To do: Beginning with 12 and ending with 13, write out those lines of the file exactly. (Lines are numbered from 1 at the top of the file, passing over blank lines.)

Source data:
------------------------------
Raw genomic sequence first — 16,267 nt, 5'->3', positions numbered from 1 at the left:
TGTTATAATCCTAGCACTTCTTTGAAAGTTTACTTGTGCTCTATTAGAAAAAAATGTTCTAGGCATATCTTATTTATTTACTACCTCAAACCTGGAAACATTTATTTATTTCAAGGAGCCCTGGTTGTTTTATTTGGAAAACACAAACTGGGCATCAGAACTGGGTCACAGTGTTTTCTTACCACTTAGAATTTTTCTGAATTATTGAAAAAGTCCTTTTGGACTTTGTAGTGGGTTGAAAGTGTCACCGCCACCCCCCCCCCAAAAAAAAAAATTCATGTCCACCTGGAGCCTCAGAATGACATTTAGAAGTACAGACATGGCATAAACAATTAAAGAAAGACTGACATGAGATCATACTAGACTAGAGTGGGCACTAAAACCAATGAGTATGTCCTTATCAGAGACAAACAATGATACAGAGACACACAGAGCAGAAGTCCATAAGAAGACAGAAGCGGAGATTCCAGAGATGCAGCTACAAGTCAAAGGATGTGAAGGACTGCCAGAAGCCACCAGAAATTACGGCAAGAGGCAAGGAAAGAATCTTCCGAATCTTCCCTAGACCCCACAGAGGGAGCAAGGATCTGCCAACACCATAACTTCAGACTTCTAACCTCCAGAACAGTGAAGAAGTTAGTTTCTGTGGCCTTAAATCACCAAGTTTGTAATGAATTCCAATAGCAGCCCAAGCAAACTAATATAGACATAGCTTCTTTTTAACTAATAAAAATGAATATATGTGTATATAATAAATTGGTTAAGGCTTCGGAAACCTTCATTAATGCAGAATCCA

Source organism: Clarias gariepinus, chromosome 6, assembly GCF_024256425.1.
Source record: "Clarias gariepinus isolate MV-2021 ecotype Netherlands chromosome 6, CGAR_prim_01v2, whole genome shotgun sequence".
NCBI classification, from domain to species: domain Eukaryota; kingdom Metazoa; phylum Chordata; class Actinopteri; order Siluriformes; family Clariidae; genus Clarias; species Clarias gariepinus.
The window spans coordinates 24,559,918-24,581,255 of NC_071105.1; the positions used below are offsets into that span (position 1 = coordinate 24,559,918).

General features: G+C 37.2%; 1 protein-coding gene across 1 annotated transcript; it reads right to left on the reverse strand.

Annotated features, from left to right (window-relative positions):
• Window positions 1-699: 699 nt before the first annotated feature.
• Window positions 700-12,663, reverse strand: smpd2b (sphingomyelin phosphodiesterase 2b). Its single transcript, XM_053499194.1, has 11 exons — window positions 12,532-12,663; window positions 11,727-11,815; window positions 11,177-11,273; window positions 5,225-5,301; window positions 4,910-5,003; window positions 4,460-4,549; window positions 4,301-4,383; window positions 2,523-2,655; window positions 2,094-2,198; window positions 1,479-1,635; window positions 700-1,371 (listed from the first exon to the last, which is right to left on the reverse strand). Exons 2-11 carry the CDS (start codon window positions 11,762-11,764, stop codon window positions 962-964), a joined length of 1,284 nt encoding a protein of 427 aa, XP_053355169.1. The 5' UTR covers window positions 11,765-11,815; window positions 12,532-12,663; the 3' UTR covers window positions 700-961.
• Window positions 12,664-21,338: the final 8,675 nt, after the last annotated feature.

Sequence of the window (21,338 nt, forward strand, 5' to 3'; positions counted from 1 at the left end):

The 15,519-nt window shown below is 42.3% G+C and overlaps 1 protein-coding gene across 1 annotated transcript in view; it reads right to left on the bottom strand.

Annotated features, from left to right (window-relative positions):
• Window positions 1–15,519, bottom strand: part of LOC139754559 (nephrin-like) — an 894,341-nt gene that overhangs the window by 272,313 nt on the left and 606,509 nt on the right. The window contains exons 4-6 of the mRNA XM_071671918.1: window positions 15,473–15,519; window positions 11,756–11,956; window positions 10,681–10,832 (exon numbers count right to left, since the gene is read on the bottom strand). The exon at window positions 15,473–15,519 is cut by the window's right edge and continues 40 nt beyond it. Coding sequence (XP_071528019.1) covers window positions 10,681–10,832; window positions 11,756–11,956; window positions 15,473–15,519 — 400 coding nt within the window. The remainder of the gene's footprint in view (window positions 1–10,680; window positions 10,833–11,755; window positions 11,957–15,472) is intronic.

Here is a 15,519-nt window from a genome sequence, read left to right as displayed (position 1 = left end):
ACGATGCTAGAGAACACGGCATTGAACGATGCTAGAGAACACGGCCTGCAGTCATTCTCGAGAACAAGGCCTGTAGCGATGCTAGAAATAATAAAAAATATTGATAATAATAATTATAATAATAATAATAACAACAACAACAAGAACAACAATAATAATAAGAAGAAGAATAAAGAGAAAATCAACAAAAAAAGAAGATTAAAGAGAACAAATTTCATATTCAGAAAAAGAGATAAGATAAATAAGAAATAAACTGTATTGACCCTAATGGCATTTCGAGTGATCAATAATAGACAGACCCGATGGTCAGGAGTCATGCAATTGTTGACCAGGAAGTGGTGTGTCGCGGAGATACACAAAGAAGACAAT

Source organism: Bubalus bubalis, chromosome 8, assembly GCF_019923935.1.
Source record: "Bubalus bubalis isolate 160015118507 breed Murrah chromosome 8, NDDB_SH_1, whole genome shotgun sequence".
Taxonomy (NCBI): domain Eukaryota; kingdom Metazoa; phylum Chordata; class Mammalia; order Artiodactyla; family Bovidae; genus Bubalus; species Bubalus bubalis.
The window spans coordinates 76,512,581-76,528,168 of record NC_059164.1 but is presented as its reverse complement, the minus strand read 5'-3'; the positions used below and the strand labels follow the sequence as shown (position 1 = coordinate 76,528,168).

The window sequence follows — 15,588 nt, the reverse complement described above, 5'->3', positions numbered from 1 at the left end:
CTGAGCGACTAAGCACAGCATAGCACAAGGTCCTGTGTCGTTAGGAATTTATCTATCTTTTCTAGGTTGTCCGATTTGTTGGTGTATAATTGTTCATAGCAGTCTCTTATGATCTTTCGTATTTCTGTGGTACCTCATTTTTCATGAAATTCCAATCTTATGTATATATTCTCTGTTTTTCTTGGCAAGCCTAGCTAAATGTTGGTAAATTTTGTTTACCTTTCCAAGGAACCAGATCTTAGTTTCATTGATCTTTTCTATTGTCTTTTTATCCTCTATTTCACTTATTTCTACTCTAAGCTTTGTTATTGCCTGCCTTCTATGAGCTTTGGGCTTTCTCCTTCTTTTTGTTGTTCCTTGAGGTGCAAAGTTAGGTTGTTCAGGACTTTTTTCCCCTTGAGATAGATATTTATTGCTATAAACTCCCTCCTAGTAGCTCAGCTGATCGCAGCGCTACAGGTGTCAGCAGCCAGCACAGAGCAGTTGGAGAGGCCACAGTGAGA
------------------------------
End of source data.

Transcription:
Sequence of the window (21,338 nt, forward strand, 5' to 3'; positions counted from 1 at the left end):

The 15,519-nt window shown below is 42.3% G+C and overlaps 1 protein-coding gene across 1 annotated transcript in view; it reads right to left on the bottom strand.